They say a picture’s worth 1,000 words — and the elusive “they” have a point. While your bio is important, there’s no doubt your photos choices are critical to your Tinder success. Six of our most popular users — the people who are getting Liked nearly as often as they are seen — have witnessed this firsthand.

But when asked for their photo strategies and tips, not a single one pointed to a distinct physical characteristic they show off or look for in their potential matches. Instead, they drilled down on what a picture can suggest or communicate. And while they might differ in their affinity for selfies, but they know a thing or two about getting that It’s A Match™.

“Pictures should be current, and you should be having fun in them. They should reflect you. Also, versatility helps. Don’t post the same outfit in four pictures — it make it looks like you have one outfit. Girls are sick of looking at dogs and fish in pictures, and guys are sick of looking at Snap or Insta filters. Cheese!” —Colin, 34

“The goal is to give people a good look at what you look like and what types of activities you enjoy doing. Mix up your pictures. Get outdoors, or get pictures doing things you love. And don’t have a bunch of other people in your pictures. It can get confusing.” —Jordan, 26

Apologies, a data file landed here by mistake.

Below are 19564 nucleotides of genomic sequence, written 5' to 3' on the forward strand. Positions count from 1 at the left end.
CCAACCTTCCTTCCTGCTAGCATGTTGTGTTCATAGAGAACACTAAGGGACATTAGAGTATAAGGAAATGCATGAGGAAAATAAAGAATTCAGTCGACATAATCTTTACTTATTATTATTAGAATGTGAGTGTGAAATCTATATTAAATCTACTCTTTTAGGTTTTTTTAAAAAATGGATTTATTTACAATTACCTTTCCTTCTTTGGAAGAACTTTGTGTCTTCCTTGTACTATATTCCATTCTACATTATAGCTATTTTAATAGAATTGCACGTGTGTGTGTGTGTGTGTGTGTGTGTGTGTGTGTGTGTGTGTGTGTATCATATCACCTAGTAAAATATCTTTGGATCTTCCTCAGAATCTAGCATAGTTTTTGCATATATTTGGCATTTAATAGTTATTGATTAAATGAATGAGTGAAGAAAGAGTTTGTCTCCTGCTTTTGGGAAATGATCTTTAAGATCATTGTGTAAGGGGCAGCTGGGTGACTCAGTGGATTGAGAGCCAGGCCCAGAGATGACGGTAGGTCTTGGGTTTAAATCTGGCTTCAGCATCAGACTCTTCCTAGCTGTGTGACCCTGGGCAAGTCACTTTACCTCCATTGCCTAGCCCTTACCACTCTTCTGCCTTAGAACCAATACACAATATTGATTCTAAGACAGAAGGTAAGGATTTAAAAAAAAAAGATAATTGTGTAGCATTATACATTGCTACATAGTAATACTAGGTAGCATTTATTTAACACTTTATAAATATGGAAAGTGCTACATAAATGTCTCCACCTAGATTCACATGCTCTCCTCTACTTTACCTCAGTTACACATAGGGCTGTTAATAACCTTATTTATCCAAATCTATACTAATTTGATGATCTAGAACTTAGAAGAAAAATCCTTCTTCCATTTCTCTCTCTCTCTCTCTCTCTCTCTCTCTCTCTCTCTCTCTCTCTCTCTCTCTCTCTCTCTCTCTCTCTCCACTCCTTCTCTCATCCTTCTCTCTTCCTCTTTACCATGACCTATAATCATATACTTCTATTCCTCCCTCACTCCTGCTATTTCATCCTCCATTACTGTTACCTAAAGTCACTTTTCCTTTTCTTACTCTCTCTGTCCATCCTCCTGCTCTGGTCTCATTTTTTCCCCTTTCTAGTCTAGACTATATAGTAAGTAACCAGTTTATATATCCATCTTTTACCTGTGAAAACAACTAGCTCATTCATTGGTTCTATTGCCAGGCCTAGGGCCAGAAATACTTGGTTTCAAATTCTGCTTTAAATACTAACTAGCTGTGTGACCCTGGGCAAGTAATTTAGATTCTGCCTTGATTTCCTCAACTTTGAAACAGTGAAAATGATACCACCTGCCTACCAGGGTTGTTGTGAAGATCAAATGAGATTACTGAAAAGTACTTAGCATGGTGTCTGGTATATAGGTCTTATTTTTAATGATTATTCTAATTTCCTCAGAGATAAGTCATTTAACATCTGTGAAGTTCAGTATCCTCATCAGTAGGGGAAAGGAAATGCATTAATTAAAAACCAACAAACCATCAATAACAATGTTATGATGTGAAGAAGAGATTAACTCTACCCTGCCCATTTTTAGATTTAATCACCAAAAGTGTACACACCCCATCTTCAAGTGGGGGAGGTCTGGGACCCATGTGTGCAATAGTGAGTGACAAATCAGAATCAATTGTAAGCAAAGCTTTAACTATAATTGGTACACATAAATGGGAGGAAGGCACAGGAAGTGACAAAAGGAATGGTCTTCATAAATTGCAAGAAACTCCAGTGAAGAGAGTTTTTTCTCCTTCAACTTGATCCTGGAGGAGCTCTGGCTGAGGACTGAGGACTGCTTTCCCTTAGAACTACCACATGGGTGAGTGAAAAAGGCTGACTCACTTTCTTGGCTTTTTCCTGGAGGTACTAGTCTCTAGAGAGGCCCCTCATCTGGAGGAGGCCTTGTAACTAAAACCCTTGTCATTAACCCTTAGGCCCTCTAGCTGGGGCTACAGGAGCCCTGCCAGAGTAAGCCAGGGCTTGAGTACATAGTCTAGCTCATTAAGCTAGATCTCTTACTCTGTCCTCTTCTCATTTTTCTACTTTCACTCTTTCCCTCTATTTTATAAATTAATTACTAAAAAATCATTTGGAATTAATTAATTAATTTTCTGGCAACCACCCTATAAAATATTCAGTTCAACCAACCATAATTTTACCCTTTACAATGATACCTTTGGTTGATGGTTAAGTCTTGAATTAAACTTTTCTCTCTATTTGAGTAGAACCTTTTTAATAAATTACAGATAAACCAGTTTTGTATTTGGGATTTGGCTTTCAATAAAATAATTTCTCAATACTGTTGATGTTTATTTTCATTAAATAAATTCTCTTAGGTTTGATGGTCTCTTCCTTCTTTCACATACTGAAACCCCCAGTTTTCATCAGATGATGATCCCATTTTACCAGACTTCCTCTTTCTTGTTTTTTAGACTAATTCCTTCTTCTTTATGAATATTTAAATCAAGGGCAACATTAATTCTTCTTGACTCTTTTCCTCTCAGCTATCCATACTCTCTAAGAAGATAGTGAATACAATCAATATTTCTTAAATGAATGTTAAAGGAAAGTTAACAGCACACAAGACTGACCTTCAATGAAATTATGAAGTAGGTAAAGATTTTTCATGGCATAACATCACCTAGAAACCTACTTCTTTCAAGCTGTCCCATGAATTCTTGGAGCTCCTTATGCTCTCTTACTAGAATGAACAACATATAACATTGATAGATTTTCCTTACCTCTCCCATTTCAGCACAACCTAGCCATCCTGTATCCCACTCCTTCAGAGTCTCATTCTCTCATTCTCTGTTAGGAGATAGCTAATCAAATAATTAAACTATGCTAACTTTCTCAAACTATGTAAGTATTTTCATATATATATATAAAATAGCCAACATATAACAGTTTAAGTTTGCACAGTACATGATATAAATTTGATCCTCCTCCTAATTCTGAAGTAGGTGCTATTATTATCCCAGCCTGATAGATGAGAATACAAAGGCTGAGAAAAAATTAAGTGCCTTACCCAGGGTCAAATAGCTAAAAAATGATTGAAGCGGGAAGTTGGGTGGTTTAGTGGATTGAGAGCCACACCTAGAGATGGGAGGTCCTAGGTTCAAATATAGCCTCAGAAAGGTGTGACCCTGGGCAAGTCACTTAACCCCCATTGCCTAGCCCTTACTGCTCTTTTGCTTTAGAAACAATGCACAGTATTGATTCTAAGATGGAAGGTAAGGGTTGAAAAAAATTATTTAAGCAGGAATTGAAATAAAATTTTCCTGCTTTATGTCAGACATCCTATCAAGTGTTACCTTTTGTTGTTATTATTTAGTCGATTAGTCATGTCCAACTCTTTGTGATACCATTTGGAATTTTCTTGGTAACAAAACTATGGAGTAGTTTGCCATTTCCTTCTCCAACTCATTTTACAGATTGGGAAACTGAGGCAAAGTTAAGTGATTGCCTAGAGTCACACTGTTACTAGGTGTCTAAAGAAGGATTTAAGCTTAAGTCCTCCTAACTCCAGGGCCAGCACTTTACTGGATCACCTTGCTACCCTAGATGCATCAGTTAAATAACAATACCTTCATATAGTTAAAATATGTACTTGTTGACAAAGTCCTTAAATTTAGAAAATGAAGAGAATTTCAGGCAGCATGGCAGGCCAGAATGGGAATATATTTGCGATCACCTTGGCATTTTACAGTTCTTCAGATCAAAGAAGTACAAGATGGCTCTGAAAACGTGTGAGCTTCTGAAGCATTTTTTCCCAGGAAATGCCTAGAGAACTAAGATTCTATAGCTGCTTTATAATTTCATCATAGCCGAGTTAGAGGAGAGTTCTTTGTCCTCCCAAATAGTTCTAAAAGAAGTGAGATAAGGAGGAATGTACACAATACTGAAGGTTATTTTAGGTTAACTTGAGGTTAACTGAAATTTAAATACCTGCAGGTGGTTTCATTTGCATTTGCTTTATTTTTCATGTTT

“The higher the quality and the smaller amount of selfies, the better. Too many profiles have not enough pictures in total and/or don’t share what someone likes to do. Show your personality and hanging out with other people. If you have a dog or cat, share it. It’s a great conversation starter. Any selfies that show half a face or no face at all automatically make me Nope.” —Ryan, 26

“Use as many photos as you want to capture yourself at your most confident moments. You should be proud of who you are and showcase it with pictures of you at your happiest — like selfies, travel pictures, birthday parties, family gatherings, etc.” —Christina, 22

“Your image order is important! Try to use something that shows you in your best as the first image. And make sure that all the images you use are both current and varied — not just five or six selfies looking straight at the camera. Try to include some of your hobbies or of shots of you being social to demonstrate that, well, you’re both social and have a life.” —Adam, 32

There is no need to impress anyone with Photoshopped and curated pictures if they are eventually going to meet up with you. Don’t set expectations too high, but at the same time, don’t post blurry pictures you took with your Nokia phone back in 2008. I also connect my Instagram account if people want to pry some more.” —Gerald, 27